• Geography. Using a map on a transparency to show Europe on the eve of World War II, have students make successive overlays to show the progress of the Nazi occupation of Europe during the war.
  • Use the illustrations in the book and do some research to create a map of Copenhagen in 1940. Show the palace and other important locations in the city. Have students speculate about the route of the king’s morning ride. A map of Copenhagen today may be found at www.mtcs.dk/mapcph.htm.
  • Psychology. Why is the behavior of a king important to his country? When King Christian X of Denmark rode through the streets of Copenhagen without a guard, what message was he giving to his people and to the visitors to his country? What other important messages did the king convey to his people through his behavior in this story?
  • How did the people of Denmark feel about their king? What evidence do you have to support your answer?


  • In several places in the book the artist uses tones of brown and white instead of full color. Why does he change his palette in this way? What effect do these dark images have on you?
  • Study the pictures in the book. What can you learn about Denmark just by looking at the illustrations? Find some photographs either in books or on the Internet showing some scenes of Copenhagen during the 1930s and ’40s. Are the artist’s drawings accurate? How do the pictures convey the feeling of the city at that time?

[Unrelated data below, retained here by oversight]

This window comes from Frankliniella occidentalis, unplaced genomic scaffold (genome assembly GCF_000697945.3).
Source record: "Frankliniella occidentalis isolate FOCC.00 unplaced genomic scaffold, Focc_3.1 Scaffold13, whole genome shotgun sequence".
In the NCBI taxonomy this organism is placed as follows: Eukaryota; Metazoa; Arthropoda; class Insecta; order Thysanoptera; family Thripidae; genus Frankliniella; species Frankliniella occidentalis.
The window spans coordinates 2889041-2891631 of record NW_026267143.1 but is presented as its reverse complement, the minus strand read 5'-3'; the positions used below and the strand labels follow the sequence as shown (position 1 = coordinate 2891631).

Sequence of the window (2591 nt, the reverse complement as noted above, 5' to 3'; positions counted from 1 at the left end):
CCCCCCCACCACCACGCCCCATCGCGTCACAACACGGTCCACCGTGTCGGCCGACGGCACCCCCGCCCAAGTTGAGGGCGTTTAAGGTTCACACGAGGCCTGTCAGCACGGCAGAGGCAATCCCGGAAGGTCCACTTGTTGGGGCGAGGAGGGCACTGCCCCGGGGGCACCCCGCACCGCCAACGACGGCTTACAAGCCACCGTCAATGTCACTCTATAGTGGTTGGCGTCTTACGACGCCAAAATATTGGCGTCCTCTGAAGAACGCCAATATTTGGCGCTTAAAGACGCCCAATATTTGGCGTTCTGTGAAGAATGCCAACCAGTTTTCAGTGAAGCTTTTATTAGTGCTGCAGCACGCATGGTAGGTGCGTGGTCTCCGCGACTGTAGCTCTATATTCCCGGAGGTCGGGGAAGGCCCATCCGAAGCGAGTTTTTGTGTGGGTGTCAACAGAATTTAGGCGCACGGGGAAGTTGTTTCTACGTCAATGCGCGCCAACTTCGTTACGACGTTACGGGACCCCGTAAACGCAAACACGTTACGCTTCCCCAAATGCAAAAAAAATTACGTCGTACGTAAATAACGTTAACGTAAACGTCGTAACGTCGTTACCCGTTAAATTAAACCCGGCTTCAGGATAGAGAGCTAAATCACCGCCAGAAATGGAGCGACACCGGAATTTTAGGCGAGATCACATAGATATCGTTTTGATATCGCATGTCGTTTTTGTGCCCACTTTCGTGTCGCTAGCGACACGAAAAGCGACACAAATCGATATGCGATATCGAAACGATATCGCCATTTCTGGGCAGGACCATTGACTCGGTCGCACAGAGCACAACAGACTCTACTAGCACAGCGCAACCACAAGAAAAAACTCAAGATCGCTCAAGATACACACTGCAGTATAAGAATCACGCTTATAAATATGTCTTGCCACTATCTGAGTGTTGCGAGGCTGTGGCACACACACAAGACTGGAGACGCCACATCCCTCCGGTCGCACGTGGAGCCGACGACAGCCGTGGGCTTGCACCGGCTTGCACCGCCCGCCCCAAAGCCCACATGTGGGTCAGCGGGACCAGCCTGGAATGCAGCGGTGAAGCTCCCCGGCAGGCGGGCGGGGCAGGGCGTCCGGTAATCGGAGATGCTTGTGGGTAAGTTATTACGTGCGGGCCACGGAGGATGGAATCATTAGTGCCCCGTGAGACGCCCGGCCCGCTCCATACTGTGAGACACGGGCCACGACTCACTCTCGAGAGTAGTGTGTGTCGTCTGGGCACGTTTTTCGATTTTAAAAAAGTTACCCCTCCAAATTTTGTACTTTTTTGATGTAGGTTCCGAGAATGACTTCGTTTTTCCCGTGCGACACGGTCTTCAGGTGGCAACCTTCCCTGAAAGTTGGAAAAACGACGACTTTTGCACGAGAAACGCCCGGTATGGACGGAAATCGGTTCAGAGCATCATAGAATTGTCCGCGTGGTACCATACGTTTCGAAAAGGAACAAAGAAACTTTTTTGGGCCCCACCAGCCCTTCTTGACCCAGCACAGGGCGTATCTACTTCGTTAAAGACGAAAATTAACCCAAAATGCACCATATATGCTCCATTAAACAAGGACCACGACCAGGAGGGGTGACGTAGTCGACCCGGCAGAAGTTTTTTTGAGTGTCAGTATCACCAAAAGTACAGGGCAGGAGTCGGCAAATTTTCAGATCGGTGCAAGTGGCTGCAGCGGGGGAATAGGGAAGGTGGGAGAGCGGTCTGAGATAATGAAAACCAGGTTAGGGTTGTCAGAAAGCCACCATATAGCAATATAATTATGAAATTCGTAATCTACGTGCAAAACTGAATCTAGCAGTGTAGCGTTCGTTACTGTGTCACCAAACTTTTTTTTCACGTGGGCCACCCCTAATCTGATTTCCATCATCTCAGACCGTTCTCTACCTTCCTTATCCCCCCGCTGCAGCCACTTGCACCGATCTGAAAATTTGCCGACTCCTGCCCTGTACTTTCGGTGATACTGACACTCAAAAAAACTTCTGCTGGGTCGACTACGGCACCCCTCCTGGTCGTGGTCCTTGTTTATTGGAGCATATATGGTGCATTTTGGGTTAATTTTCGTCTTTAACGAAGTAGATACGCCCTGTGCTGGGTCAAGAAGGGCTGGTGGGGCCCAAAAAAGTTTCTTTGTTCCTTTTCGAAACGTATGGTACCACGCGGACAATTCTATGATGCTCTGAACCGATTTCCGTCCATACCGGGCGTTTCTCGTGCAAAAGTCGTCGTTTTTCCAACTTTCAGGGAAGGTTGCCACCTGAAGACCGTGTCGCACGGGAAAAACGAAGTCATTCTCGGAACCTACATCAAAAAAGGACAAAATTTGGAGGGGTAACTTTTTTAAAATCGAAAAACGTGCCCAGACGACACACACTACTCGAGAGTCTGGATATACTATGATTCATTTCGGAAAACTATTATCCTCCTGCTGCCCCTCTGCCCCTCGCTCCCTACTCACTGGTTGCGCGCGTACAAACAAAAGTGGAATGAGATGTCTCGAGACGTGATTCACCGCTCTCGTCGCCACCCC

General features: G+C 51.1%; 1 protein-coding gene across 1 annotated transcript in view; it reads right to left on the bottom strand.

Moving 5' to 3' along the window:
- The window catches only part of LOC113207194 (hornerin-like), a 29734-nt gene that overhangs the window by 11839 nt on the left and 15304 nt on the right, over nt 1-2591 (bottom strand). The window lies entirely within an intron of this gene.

• The US Holocaust Memorial Museum site (www.ushmm.org/education) contains a comprehensive education section. There students can find resources about the rescue of Jews by the people of Denmark (www.ushmm.org/outreach/denmark.htm) as well as material on other topics related to the Holocaust.
  • The Holocaust Page of the Internet School Library Media Center (falcon.jmu.edu/~ramseyil/holo.htm) offers a large and varied list of links to Holocaust materials on the Internet. Of particular interest are the many links to materials about Anne Frank.
  • A Teacher’s Guide to the Holocaust, located on the University of Southern Florida’s web site (fcit.codu.usf.edu/Holocaust) contains a vast selection of activities and links to resources. Many of the activities provide interesting extensions which might follow the reading of THE YELLOW STAR.
  • The web site of the Royal Danish Ministry of Foreign Affairs (www.um.dk/english/denmark/denmark.html) is a resource for all things Danish. By clicking on “History” on the home page, you can find ample material on “The Occupation 1940-45.”
  • See the Peachtree Publishers website (peachtree-online.com) for extensive details about Denmark and the Danish experience of World War II. Broken down into information suitable for younger and for older readers, the site contains maps, photographs, timelines of events, descrip-tion of the Nazi occupation of Denmark and the
  • resistance efforts of the Danish, a biography of King Christian X, and vocabulary words from THE YELLOW STAR. It also contains an annotated bibliography and extensive internet links for teachers.


Heroism can be expressed in many ways. Discuss what it means to be a hero and who students consider to be heroic. In this story was King Christian X a hero? Though we think that his wearing of the yellow star was a legend, in what ways, if any, would you still consider him a hero?


Many books could be used in conjunction with THE YELLOW STAR. Set during World War II, the books listed below are stories in which people in different ways and different places display exceptional courage in the face of danger.